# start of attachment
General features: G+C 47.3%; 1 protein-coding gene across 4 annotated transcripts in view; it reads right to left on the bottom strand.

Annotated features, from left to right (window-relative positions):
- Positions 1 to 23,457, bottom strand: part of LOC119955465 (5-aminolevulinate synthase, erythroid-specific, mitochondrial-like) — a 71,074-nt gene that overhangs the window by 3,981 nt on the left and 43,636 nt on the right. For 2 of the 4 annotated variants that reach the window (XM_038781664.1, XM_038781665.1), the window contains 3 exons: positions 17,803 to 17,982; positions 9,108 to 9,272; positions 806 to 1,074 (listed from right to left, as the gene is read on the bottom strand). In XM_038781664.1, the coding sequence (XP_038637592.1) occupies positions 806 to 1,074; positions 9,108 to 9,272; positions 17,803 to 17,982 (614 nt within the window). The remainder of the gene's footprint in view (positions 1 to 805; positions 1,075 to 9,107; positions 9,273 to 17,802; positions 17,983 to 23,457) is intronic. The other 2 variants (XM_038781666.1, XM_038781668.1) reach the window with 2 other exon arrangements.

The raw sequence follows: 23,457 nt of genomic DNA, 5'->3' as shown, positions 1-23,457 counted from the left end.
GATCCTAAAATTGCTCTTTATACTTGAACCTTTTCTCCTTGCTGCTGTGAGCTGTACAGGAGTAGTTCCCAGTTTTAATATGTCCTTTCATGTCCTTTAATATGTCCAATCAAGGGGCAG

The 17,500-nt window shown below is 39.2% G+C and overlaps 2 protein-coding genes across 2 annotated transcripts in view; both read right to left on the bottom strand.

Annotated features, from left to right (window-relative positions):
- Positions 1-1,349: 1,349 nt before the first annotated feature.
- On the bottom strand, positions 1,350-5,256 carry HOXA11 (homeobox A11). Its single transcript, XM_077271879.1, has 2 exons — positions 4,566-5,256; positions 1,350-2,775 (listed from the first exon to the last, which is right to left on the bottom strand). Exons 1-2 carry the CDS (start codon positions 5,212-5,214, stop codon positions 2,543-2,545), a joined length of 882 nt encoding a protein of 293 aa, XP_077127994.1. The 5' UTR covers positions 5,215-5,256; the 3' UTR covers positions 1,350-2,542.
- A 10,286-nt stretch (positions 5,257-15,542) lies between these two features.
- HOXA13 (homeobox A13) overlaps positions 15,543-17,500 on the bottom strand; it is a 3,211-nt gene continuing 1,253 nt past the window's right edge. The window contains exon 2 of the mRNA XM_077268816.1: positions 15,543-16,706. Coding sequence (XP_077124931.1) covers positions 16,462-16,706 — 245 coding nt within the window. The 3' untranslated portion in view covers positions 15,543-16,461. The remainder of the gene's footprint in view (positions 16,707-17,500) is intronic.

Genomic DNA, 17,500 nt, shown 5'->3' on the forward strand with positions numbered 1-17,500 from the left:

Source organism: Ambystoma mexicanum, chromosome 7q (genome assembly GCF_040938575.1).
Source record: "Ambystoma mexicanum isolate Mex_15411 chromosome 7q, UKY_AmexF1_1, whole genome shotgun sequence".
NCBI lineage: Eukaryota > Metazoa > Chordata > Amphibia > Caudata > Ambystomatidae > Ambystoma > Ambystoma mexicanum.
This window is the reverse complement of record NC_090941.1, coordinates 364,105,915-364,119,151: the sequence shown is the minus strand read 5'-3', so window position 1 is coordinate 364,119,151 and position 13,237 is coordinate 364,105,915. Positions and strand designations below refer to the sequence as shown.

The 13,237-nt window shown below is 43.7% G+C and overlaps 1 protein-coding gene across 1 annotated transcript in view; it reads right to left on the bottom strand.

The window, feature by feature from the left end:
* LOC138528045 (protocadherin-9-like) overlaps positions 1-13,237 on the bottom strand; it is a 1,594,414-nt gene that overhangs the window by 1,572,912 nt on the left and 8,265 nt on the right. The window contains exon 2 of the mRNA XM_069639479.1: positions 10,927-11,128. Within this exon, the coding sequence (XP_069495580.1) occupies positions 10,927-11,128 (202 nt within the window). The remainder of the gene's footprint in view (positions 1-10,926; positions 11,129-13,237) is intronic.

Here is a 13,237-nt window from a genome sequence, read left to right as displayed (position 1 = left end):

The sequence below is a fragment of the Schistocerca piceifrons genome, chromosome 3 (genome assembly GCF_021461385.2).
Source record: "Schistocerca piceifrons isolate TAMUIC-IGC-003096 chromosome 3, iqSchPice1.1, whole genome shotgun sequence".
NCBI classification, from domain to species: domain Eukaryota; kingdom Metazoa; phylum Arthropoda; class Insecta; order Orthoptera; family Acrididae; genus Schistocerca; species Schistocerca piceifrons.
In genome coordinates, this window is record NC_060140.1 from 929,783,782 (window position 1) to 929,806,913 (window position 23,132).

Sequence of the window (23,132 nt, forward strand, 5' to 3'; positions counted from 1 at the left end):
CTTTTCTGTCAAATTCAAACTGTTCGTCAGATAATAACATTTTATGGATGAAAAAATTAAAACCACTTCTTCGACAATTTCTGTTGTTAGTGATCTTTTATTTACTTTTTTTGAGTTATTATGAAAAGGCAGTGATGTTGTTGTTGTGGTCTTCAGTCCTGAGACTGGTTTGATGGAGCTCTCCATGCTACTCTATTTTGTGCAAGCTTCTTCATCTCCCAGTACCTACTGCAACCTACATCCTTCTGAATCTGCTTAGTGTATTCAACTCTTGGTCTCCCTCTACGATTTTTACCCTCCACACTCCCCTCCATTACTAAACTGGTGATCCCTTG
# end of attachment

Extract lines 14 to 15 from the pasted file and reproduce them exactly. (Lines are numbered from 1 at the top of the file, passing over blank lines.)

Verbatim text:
Source record: "Ambystoma mexicanum isolate Mex_15411 chromosome 7q, UKY_AmexF1_1, whole genome shotgun sequence".
NCBI lineage: Eukaryota > Metazoa > Chordata > Amphibia > Caudata > Ambystomatidae > Ambystoma > Ambystoma mexicanum.